Gentleman’s Agreement follows reporter Philip Green as he comes to New York City and pretends to be Jewish to gain an understanding of anti-Semitism in America for an article. While pretending to be Jewish, he experiences a great deal of discrimination and prejudice, including rejected job applications under a Jewish-sounding name, the mistrust of Jewish professionals, communities restricting Jews, and outward violence towards Jews. Even his son experiences anti-Semitism, being mocked and bullied at school. Green finds out that the same magazine that assigned him the project is not exempt from anti-Semitism when a secretary shares that she is Jewish and was rejected when she applied under her real name. The movie, through Green, poses anti-Semitism as going against American values, a strategy to appeal to viewers. Green’s fiancée, Cathy, proposed the project and knows Green is not actually Jewish, but expresses discomfort with him pretending to be Jewish, insisting that she tell her family the truth. Although she is sympathetic to Jews, she is fearful of what people will think and is still ignorant. A conversation with Dave, Green’s Jewish childhood friend, at the end of the movie helps her understand that when she does not speak up after hateful, anti-Semitic jokes, she is part of the problem. Green also grows to understand anti-Semitism through Dave’s experiences, as Dave gets in an altercation with a man expressing his hatred of Jews in a restaurant and struggles to find housing as a Jew.
I was not sure what to expect from this movie, but I enjoyed it. I think its portrayal of anti-Semitism was fairly good, especially because it demonstrated that even those who claim or seem to be anti-Semitic, like Cathy or the magazine company, may still have latent prejudice. I also think the movie did a good job of demonstrating how rampant anti-Semitism and some of the ways it is expressed or presented. I did not know there were communities restricting Jewish people, but I am not surprised, either. I do think the movie probably simplifies anti-Semitism and bigotry, but I think it is important that it got made because it amplified the issue, and since it apparently won Best Picture at the Oscars, I hope it helped America at large gain a greater understanding of anti-Semitism in the country and to reconsider or think about their own prejudices. In terms of characters, I quite liked Dave and Anne. Cathy irritated me, but I know there are many Cathys in the world, people who claim to not be prejudiced but are still fearful of what others think and do not speak out against injustice, and her character was clearly very important for the story. I had previously only seen Gregory Peck in To Kill a Mockingbird, and I think he did a great job in this movie too.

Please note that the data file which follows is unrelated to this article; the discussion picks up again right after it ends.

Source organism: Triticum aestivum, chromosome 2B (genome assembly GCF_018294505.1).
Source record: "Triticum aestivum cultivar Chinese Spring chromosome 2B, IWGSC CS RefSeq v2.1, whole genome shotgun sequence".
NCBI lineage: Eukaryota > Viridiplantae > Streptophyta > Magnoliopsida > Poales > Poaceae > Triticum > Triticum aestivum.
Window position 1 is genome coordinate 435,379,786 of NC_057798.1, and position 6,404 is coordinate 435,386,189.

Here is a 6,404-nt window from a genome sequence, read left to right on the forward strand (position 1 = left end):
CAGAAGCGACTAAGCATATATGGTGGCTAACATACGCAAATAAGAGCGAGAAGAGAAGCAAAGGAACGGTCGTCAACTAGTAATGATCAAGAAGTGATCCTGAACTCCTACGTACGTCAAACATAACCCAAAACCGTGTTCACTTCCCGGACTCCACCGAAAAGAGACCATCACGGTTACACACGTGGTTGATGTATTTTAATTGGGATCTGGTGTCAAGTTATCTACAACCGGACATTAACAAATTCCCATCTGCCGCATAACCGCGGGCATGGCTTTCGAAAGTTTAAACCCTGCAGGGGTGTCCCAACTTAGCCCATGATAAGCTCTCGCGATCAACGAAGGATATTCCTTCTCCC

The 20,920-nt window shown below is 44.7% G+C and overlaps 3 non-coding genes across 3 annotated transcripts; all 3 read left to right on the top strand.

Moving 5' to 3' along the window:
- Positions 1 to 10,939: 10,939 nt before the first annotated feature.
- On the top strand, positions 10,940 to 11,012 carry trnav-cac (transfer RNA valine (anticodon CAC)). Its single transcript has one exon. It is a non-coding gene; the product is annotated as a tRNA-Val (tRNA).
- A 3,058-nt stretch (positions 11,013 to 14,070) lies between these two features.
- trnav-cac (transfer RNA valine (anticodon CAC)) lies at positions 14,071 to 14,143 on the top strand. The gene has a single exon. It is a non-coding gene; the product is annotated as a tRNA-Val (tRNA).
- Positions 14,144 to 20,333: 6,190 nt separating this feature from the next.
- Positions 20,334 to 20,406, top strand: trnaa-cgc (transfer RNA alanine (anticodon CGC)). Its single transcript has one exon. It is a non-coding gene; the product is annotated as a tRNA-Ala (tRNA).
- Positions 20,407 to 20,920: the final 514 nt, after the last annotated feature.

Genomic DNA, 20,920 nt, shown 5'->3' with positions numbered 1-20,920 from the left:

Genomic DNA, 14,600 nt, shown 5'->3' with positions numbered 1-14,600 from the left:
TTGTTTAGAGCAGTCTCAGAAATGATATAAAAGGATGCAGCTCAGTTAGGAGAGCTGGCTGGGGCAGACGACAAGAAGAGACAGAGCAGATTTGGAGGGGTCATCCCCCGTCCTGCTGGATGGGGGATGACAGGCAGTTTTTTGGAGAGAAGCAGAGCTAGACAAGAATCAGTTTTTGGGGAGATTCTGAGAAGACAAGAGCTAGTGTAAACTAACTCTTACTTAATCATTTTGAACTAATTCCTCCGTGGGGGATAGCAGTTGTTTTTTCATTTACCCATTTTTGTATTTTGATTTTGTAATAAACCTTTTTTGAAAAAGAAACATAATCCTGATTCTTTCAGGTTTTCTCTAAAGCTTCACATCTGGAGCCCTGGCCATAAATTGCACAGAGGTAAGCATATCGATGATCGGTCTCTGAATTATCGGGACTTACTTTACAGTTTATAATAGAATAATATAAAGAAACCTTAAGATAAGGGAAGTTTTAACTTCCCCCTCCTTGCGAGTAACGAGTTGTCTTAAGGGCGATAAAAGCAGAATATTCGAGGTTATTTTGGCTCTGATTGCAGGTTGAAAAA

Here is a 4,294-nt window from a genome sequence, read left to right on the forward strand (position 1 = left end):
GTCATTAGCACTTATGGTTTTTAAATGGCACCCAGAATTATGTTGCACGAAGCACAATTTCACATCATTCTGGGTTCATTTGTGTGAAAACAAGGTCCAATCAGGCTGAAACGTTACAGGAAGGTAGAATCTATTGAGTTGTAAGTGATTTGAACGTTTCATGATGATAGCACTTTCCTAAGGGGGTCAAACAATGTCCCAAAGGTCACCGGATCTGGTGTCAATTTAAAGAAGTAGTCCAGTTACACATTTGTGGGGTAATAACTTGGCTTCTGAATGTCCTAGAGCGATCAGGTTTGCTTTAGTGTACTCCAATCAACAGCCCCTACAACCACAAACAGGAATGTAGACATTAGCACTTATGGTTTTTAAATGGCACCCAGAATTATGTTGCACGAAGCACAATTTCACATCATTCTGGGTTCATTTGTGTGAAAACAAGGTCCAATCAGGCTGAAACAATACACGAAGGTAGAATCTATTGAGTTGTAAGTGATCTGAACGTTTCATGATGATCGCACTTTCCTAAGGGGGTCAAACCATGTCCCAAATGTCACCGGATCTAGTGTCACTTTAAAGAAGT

I thought it was interesting how the movie continued to push the idea that the anti-Semitic views and racialized discriminatory practices of the characters around Green were antithetical to American values. It is interesting because this can be backed by the fact that equality of all is part of our founding ideology and is codified in our constitution. However, this idea can equally be counteracted by the fact that the ideology of hierarchy has permeated our laws and social interactions since the founding of the country as well. As we saw in the movie as well as studied in class, the freedoms and opportunities people had largely depended on one’s birth. We see these same hierarchical structures still dictate our laws and social interactions today. Ideally, Green would be correct, but in reality racism, prejudice, and discrimination are key components of American ideology.
I appreciate the fact that you took your time to comment on the movie and its characters as a whole before going into your analysis. You’re definitely right, there are a lot of Cathys in the world. As to your comment about being surprised that Jewish communities were restricted like that, especially after America had just finished a war fighting literal Nazis, I get it. Antisemitism is one of the easier-to-hide prejudices out there considering how many Jewish people could technically pass as white. Still, they were subject to some of the first examples of ‘subtle racism’ in America’s history. Honestly, in studying the subtle ways Jewish people were mistreated both systemically and personally, we can learn a lot about the sort of issues darker-skinned minorities face today in America.
I’m glad that you enjoyed it. Gregory Peck did a lot of critical movies in the 1940s.